The Bank of Scotland chief economist Donald MacRae consolidates the report’s findings: ‘There was a record drop in people available for jobs and growing evidence of strong growth in pay, confirming the tightening of the jobs market’. However, this drop has been countered by a marked increase in individuals applying for short-term and part-time roles, confirming that the Scottish jobs market continues to go “from strength to strength”.

The change may be interpreted as a result of the skills shortage currently affecting the UK. A dearth of skilled candidates means that certain sectors continue to struggle to fill full-time positions, including the medical and care sectors, IT and computing and the engineering sector.

“A huge number of skilled candidates have been excluded from the job market because of a lack of part-time roles and flexible working positions. The ongoing skills shortage means that these professionals are highly sought-after, and are in a strong position to dictate their salaries and working conditions, including work schedules’. Flexiworkforce CEO Tracey Eker confirms.

Nevertheless, the growth in flexible, part-time and short contract positions may also be seen as a boon for employers seeking to broaden their talent pool by increasing their access talented candidates.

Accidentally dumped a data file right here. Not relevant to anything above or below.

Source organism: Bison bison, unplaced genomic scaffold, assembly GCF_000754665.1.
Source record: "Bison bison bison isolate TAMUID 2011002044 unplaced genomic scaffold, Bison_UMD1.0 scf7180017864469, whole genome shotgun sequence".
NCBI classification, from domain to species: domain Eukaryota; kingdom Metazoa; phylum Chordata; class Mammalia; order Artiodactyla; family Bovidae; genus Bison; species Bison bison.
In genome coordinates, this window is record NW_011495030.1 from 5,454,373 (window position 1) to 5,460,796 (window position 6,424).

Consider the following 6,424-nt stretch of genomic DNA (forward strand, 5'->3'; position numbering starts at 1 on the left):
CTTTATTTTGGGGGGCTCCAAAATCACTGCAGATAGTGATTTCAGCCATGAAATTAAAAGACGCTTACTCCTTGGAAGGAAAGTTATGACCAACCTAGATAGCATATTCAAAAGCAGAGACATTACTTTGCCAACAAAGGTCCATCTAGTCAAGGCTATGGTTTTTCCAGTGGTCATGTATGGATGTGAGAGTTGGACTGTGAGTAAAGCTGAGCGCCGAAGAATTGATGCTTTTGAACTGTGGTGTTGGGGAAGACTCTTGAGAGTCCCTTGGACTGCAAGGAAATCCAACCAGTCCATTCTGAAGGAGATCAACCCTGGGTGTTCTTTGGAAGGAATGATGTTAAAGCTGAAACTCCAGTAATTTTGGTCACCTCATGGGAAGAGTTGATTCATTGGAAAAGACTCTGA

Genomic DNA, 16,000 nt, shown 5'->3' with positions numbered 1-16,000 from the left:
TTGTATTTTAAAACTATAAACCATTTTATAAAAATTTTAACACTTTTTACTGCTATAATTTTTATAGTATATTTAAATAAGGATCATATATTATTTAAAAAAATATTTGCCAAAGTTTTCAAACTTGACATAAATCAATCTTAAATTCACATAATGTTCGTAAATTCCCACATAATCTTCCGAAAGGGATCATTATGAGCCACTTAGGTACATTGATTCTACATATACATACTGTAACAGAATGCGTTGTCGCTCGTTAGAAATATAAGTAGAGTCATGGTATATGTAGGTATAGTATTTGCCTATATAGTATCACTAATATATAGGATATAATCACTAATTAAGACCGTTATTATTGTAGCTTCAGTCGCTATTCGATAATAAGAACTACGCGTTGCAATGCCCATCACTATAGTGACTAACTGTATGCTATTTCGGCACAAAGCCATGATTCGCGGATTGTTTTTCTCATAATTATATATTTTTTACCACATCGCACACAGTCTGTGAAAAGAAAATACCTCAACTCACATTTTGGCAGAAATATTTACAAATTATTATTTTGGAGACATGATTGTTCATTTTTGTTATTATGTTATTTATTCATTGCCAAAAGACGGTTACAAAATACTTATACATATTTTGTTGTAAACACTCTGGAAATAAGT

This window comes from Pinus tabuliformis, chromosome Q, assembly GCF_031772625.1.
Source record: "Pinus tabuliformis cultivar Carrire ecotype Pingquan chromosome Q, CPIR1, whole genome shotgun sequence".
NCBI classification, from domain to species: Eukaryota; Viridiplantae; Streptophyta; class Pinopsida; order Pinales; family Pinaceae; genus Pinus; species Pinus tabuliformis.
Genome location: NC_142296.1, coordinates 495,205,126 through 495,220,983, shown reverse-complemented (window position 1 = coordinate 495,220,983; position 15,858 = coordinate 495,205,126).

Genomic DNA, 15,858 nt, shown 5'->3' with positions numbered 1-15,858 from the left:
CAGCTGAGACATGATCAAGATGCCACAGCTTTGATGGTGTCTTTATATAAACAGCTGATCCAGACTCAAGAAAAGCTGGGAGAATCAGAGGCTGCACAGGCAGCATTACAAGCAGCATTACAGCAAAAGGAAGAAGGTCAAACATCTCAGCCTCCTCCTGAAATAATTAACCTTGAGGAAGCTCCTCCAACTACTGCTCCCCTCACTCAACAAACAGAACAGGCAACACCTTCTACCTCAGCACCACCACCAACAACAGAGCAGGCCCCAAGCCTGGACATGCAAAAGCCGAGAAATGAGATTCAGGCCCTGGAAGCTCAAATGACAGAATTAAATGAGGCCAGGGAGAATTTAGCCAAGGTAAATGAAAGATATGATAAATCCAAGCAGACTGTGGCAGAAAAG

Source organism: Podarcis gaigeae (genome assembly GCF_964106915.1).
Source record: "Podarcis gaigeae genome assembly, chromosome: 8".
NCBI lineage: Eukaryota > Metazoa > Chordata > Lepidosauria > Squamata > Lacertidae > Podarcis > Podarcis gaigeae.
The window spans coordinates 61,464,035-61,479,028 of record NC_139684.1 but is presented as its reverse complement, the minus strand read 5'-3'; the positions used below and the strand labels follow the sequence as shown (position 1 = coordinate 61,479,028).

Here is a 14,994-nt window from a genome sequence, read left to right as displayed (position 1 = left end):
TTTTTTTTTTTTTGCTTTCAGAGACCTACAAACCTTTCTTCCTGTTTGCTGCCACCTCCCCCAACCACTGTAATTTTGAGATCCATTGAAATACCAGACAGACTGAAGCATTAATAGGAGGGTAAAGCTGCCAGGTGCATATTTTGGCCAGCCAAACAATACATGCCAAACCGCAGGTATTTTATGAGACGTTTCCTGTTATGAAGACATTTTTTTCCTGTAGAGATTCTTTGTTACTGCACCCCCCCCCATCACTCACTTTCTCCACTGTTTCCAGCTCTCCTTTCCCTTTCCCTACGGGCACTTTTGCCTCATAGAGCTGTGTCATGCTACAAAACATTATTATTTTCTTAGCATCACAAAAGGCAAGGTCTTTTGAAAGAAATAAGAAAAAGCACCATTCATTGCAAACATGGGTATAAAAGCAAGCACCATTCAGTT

By hiring candidates on a flexible basis, companies can effectively get the skills that their business needs, for the money they can afford, something especially vital for emerging SMEs, many of whom rely on contractual workers. In particular, engineering and construction saw a marked increase in temporary job openings. This suggests that this rise modern flexible working has come about as a mutually beneficial option, resulting from the convergence in the needs of employees and businesses.

The skills shortage shows no sign of stopping, meaning that level of bargaining power that workers have to negotiate their working conditions is only set to increase. As the war for talent rages on, it is likely that flexibility will be a major factor in determine which companies ultimately survive, thrive and fail.

‘The last bastion of differentiation in the fight for mind share and market share for a business is its people. Yet hiring, retaining and motivating the best talent is no easy task in an age where loyalty to one job for life, or even five years, is starting to sound prehistoric’. Eker states.

‘Developing a flexible company culture that will help attract, retain and motivate the best employees to achieve amazing results is essential’.

Click here for more information on how you can hire the best candidates for your business.

The Importance of Employee Engagement

Are You doing enough to motivate your workforce?